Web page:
Are snacks good or bad for you?
A snack is generally defined as any food eaten between main meals. Many people snack at least once during the course of a day, and there are several reasons why. The most common scenario is that our stomachs start growling a few hours after our last meal. Another might be a dip in energy levels that a small bite can remedy. Or maybe we just look forward to the taste of certain snack foods.
UK market research shows that the most common snack choices are fruit, cookies, chips, ice cream, candy, popcorn, soft drinks, crackers, cake, milk, nuts and seeds, tea, and yoghurt. Snacks have been associated with weight gain and maintaining weight, as well as with lower or higher diet quality.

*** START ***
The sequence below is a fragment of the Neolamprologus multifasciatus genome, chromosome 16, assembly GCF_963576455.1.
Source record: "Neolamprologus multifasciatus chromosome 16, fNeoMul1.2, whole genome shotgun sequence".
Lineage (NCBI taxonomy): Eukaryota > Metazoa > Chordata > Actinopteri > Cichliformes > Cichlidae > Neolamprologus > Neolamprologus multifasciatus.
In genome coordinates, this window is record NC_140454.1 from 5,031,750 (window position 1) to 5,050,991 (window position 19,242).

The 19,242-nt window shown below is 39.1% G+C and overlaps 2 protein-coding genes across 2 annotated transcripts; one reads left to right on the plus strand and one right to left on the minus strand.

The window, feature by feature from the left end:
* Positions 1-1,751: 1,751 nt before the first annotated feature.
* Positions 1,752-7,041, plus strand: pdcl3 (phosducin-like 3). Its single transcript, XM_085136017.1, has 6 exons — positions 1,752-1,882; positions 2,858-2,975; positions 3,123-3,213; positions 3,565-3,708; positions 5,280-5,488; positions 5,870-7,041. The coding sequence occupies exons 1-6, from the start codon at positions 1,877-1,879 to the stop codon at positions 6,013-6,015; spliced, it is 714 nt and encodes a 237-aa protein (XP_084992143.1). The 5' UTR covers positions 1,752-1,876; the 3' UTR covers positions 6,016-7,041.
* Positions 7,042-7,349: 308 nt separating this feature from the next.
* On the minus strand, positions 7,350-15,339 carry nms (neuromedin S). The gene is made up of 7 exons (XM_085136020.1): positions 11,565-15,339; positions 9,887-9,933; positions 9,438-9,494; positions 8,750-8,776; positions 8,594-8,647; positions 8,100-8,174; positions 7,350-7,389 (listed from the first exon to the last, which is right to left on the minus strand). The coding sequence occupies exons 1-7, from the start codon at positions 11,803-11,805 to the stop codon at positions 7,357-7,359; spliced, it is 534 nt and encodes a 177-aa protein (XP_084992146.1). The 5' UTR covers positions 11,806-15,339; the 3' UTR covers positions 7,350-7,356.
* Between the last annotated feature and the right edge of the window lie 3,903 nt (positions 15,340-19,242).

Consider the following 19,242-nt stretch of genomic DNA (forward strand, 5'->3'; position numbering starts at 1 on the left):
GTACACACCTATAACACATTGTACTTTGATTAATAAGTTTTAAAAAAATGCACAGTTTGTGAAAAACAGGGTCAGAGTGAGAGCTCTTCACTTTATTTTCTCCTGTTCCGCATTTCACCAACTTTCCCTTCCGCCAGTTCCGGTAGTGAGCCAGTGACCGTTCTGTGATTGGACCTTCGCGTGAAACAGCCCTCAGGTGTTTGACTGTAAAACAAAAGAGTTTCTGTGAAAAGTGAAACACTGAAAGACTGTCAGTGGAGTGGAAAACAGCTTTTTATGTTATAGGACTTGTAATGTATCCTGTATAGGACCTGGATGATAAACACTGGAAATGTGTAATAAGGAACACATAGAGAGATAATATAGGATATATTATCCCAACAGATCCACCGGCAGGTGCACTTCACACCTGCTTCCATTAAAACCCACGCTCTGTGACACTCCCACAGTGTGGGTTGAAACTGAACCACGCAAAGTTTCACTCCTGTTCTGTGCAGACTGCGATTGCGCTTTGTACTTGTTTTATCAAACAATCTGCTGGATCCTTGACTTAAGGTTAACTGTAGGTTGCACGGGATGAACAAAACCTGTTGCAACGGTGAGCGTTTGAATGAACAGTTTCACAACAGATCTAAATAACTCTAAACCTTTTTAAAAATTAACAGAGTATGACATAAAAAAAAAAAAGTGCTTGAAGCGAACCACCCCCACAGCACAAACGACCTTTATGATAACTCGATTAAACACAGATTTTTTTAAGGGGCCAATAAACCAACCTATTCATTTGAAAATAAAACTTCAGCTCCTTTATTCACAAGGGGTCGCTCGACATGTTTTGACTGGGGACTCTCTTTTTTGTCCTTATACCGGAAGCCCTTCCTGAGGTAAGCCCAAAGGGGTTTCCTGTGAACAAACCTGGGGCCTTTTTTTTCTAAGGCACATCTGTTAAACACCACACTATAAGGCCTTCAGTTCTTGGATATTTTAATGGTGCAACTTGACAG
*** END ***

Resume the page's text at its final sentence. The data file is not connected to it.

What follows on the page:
Although snacks can be a regular and important part of a healthy diet, they can also lead to health problems. What differentiates the two scenarios is one’s snacking behaviour: what you snack on, why you snack, frequency of snacking, and how snacks fit into your overall eating plan.
Whether you prefer chips, peanuts or crackers, our snack selection will have something for you.